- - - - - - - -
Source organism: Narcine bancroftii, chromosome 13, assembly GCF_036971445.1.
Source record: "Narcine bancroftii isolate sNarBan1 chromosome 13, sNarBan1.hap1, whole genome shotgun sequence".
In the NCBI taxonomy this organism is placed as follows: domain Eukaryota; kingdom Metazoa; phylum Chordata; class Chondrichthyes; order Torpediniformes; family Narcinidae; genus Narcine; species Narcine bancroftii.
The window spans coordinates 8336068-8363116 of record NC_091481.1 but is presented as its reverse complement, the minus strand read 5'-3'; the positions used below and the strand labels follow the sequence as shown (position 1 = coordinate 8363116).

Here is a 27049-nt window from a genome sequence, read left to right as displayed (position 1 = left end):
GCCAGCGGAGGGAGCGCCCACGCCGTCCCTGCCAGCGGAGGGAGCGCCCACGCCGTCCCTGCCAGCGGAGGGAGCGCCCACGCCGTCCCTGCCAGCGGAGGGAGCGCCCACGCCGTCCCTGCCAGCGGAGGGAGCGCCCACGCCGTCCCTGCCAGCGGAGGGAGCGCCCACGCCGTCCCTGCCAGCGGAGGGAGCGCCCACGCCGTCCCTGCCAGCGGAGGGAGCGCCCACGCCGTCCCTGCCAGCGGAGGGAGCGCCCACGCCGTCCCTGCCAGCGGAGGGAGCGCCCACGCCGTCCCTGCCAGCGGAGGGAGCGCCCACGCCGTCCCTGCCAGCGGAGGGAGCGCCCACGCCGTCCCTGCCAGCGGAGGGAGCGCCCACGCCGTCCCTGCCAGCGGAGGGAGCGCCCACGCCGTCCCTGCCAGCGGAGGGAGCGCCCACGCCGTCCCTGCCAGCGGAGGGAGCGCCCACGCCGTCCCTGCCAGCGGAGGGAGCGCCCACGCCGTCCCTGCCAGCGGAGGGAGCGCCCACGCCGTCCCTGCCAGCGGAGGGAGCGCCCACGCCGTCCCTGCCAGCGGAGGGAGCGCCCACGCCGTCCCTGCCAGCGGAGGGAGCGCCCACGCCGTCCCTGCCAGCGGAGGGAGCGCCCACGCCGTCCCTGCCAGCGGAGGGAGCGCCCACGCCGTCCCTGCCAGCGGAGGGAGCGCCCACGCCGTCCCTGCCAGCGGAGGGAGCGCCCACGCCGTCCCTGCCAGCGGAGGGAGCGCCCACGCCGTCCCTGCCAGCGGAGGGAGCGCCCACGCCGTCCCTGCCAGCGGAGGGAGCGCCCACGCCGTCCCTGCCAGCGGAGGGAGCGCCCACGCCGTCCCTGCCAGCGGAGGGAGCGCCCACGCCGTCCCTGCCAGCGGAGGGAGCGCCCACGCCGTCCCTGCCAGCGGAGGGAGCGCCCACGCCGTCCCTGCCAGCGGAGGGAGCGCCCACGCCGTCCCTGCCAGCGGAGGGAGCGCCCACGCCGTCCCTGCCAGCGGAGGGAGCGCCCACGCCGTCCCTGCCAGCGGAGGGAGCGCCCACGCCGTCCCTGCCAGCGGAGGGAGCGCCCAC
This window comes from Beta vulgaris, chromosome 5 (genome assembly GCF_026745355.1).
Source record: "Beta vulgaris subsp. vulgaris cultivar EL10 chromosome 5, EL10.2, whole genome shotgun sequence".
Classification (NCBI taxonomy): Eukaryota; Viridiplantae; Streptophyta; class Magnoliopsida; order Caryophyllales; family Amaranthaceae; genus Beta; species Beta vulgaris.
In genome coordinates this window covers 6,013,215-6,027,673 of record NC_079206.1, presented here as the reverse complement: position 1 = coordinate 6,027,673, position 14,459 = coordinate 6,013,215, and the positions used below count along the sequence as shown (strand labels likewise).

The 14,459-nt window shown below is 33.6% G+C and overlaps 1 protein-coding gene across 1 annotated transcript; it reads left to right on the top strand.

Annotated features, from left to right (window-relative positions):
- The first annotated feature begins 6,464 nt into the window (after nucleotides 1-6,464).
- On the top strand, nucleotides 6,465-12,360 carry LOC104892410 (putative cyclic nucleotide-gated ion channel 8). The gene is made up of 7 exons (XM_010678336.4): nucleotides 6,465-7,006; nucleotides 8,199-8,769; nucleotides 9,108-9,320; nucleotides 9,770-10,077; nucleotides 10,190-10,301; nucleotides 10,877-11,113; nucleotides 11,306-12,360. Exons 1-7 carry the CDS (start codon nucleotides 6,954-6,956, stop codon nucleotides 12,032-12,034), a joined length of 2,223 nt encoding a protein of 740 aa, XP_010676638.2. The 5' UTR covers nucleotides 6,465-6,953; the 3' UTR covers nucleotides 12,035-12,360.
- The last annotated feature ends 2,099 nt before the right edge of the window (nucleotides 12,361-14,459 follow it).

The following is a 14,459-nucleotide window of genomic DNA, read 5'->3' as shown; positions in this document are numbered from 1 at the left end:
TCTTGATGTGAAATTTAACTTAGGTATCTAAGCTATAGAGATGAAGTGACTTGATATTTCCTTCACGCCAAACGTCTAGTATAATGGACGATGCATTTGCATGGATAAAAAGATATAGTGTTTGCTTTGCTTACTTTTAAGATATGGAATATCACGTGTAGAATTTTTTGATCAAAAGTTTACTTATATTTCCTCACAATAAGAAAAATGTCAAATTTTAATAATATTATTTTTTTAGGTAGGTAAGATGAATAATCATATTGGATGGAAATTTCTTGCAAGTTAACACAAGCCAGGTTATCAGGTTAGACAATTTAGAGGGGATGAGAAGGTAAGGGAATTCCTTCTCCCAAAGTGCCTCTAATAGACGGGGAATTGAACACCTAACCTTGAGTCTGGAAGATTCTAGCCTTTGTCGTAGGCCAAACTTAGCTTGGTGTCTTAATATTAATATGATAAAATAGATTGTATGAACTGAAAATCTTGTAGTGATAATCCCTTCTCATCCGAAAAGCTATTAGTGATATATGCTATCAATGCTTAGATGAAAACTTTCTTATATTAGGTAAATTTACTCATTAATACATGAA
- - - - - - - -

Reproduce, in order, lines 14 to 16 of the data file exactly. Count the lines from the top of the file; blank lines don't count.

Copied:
- On the top strand, nucleotides 6,465-12,360 carry LOC104892410 (putative cyclic nucleotide-gated ion channel 8). The gene is made up of 7 exons (XM_010678336.4): nucleotides 6,465-7,006; nucleotides 8,199-8,769; nucleotides 9,108-9,320; nucleotides 9,770-10,077; nucleotides 10,190-10,301; nucleotides 10,877-11,113; nucleotides 11,306-12,360. Exons 1-7 carry the CDS (start codon nucleotides 6,954-6,956, stop codon nucleotides 12,032-12,034), a joined length of 2,223 nt encoding a protein of 740 aa, XP_010676638.2. The 5' UTR covers nucleotides 6,465-6,953; the 3' UTR covers nucleotides 12,035-12,360.
- The last annotated feature ends 2,099 nt before the right edge of the window (nucleotides 12,361-14,459 follow it).

The following is a 14,459-nucleotide window of genomic DNA, read 5'->3' as shown; positions in this document are numbered from 1 at the left end: